Trucking Association Opposes SAMHSA Hair Testing Commercial Drivers

By John Lavitt 07/17/15

The truckers' association feels that standard drug testing is more reliable and less expensive.

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In response to a request for information by the Substance Abuse and Mental Health Services Administration (SAMHSA), the Owner-Operator Independent Drivers Association (OOIDA) offered a skeptical take on hair testing for drug use. SAMHSA requested comments regarding the inclusion of hair testing to the specific policies and standards applied to the Mandatory Guidelines for Federal Workplace Drug Testing Programs. The trucking organization claims there are definitive limitations to the accuracy of hair testing such as timing and hair type.

SAMHSA specifically reached out to trucking industry stakeholders regarding standards and policies that could be applied to federal workplace guidelines for drug testing. Drugs included in a standard hair drug test include cocaine, marijuana, opiates, methamphetamine, and phencyclidine (PCP). These five drug classes are mandated for testing by the federal government.

In 2013, OOIDA highlighted that there were 30,057 fatal motor vehicle crashes in the United States. According to data reported by the National Highway Traffic Safety Administration, the driver of a tractor-trailer was under the influence of alcohol, drugs, or medication in 48 of those crashes—or 0.16%. With an average of less than one per state, OOIDA says urine screening has proven to be a reliable testing methodology.

“The ultimate measure of any change to the current methods for testing should be a reduction in crashes,” said Todd Spencer, OOIDA executive vice president. “To this end, we encourage SAMHSA to evaluate the safety performance of companies that have voluntarily adopted hair testing. If there is demonstrable evidence that hair testing has reduced the number of crashes their drivers are causing, then it may be worth considering the protocol for such a program and for the program to be consistent throughout other modes.”

OOIDA claims there are limitations with hair-based testing, including its inability to detect recent drug use. It takes anywhere from four to 10 days for the hair containing the drug to grow. Variances in hair types have also posed problems in standardizing drug testing. OOIDA also pointed out the cost factor. At $90 per test, hair-based testing is significantly more costly than urine-based testing, which costs around $45 per test.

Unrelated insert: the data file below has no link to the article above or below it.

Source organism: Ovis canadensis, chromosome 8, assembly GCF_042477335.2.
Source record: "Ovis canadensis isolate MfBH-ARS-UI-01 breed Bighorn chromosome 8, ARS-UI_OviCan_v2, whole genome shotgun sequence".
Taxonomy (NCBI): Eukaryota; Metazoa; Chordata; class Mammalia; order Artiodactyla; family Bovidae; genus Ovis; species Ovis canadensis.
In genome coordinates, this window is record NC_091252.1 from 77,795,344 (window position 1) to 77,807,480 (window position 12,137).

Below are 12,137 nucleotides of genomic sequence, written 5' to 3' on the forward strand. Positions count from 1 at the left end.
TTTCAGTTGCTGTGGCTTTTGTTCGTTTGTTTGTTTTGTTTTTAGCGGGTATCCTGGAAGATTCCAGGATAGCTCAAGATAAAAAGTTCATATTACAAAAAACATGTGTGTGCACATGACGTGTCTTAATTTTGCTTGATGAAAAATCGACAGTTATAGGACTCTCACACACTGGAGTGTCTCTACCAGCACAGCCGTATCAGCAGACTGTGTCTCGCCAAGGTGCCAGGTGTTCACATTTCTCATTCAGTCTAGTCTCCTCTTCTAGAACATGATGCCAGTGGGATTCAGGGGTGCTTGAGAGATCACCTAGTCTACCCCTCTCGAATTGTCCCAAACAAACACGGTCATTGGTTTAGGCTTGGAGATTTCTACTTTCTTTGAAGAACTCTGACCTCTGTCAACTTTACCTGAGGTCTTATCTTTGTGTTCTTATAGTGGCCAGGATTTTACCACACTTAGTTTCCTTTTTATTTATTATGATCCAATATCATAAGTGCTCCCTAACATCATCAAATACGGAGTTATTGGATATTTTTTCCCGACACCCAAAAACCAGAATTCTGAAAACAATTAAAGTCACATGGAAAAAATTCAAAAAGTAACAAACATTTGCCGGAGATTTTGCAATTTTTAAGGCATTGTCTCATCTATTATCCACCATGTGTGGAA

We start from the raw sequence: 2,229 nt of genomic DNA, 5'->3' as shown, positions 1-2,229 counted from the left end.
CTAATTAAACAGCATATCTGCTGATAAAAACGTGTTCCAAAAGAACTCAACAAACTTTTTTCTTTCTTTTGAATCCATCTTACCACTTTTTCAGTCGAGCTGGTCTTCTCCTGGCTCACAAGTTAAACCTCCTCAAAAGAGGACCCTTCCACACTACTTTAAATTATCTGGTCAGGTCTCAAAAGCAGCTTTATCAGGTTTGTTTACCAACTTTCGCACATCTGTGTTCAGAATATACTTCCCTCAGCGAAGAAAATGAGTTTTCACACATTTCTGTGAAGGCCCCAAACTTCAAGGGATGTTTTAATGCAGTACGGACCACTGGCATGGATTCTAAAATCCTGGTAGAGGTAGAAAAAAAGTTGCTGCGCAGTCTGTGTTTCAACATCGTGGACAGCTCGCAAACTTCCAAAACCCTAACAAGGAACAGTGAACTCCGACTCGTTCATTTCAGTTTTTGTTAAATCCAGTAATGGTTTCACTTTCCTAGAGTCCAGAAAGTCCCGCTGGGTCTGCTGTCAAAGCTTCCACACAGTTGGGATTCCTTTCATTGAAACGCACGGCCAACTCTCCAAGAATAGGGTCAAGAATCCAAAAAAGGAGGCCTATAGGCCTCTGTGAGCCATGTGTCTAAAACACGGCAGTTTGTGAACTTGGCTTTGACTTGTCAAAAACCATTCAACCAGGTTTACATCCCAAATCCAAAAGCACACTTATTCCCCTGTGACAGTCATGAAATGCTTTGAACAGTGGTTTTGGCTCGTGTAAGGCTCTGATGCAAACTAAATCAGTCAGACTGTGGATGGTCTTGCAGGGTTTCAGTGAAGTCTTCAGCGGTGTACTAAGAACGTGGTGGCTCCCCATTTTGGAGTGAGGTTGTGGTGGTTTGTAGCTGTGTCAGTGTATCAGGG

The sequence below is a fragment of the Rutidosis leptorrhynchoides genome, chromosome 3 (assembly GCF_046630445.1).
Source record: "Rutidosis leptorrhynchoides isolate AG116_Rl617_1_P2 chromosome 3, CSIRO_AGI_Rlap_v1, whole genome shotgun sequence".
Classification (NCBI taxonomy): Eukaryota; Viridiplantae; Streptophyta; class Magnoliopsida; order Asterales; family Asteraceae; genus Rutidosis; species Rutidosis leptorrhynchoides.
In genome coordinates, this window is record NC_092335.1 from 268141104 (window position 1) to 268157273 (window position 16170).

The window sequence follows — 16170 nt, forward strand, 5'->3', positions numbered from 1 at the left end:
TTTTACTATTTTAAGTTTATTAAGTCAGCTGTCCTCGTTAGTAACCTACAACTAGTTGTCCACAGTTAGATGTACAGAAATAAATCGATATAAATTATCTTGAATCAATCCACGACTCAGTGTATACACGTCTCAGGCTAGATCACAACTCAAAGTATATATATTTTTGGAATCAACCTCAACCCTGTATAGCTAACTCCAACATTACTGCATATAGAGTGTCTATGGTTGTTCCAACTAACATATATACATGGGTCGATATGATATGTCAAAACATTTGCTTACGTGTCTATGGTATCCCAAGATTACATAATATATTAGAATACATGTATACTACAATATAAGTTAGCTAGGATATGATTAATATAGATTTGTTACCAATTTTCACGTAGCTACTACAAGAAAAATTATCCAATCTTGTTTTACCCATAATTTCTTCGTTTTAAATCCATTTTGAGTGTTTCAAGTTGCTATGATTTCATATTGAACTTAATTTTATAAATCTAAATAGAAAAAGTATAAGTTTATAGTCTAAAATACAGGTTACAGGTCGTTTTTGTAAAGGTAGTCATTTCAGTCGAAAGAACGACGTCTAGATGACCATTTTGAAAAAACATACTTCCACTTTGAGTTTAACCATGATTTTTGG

In his response, Todd Spencer went on to emphasize, “Given that drug use among CDL holders is significantly lower than the general public and the tractor-trailer driver was under the influence of alcohol, drugs or medication in only 48 fatality accidents (compared to thousands of car, light truck, or motorcycle accidents) in 2011, is there a verifiable safety benefit from hair-based testing?”

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Growing up in Manhattan as a stutterer, John Lavitt discovered that writing was the best way to express himself when the words would not come. After graduating with honors from Brown University, he lived on the Greek island of Patmos, studying with his mentor, the late American poet Robert Lax. As a writer, John’s published work includes three articles in Chicken Soup For The Soul volumes and poems in multiple poetry journals and compilations. Active in recovery, John has been the Treatment Professional News Editor for The Fix. Since 2015, he has published over 500 articles on the addiction and recovery news website. Today, he lives in Los Angeles with his beautiful wife, trying his best to be happy and creative. Find John on Facebook, Twitter, and LinkedIn.

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